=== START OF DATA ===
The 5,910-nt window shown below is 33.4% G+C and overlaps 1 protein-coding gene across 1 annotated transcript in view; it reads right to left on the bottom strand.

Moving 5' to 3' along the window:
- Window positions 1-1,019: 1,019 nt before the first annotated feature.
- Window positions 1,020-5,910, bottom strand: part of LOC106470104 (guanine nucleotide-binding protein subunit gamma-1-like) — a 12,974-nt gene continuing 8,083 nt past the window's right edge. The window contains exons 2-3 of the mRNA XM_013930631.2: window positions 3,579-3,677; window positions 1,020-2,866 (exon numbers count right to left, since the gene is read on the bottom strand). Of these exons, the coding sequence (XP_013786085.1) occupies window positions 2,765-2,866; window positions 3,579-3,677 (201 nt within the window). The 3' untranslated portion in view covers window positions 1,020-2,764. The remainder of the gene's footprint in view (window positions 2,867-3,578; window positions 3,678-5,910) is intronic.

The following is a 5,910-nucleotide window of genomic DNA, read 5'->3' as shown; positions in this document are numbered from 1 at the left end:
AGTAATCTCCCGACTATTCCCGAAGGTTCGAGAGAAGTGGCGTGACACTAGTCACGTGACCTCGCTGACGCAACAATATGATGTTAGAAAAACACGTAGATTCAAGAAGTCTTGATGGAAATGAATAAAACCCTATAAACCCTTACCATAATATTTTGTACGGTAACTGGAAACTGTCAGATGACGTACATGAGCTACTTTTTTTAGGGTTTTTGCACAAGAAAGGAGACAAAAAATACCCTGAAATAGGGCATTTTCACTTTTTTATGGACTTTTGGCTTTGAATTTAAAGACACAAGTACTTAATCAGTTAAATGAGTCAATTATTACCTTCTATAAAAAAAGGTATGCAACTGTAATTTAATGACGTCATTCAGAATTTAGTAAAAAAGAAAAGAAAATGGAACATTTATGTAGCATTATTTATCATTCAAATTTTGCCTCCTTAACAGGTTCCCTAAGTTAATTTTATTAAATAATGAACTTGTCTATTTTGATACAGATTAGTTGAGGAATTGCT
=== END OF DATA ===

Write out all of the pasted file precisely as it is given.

The 5,910-nt window shown below is 33.4% G+C and overlaps 1 protein-coding gene across 1 annotated transcript in view; it reads right to left on the bottom strand.

Moving 5' to 3' along the window:
- Window positions 1-1,019: 1,019 nt before the first annotated feature.
- Window positions 1,020-5,910, bottom strand: part of LOC106470104 (guanine nucleotide-binding protein subunit gamma-1-like) — a 12,974-nt gene continuing 8,083 nt past the window's right edge. The window contains exons 2-3 of the mRNA XM_013930631.2: window positions 3,579-3,677; window positions 1,020-2,866 (exon numbers count right to left, since the gene is read on the bottom strand). Of these exons, the coding sequence (XP_013786085.1) occupies window positions 2,765-2,866; window positions 3,579-3,677 (201 nt within the window). The 3' untranslated portion in view covers window positions 1,020-2,764. The remainder of the gene's footprint in view (window positions 2,867-3,578; window positions 3,678-5,910) is intronic.

The following is a 5,910-nucleotide window of genomic DNA, read 5'->3' as shown; positions in this document are numbered from 1 at the left end:
AGTAATCTCCCGACTATTCCCGAAGGTTCGAGAGAAGTGGCGTGACACTAGTCACGTGACCTCGCTGACGCAACAATATGATGTTAGAAAAACACGTAGATTCAAGAAGTCTTGATGGAAATGAATAAAACCCTATAAACCCTTACCATAATATTTTGTACGGTAACTGGAAACTGTCAGATGACGTACATGAGCTACTTTTTTTAGGGTTTTTGCACAAGAAAGGAGACAAAAAATACCCTGAAATAGGGCATTTTCACTTTTTTATGGACTTTTGGCTTTGAATTTAAAGACACAAGTACTTAATCAGTTAAATGAGTCAATTATTACCTTCTATAAAAAAAGGTATGCAACTGTAATTTAATGACGTCATTCAGAATTTAGTAAAAAAGAAAAGAAAATGGAACATTTATGTAGCATTATTTATCATTCAAATTTTGCCTCCTTAACAGGTTCCCTAAGTTAATTTTATTAAATAATGAACTTGTCTATTTTGATACAGATTAGTTGAGGAATTGCT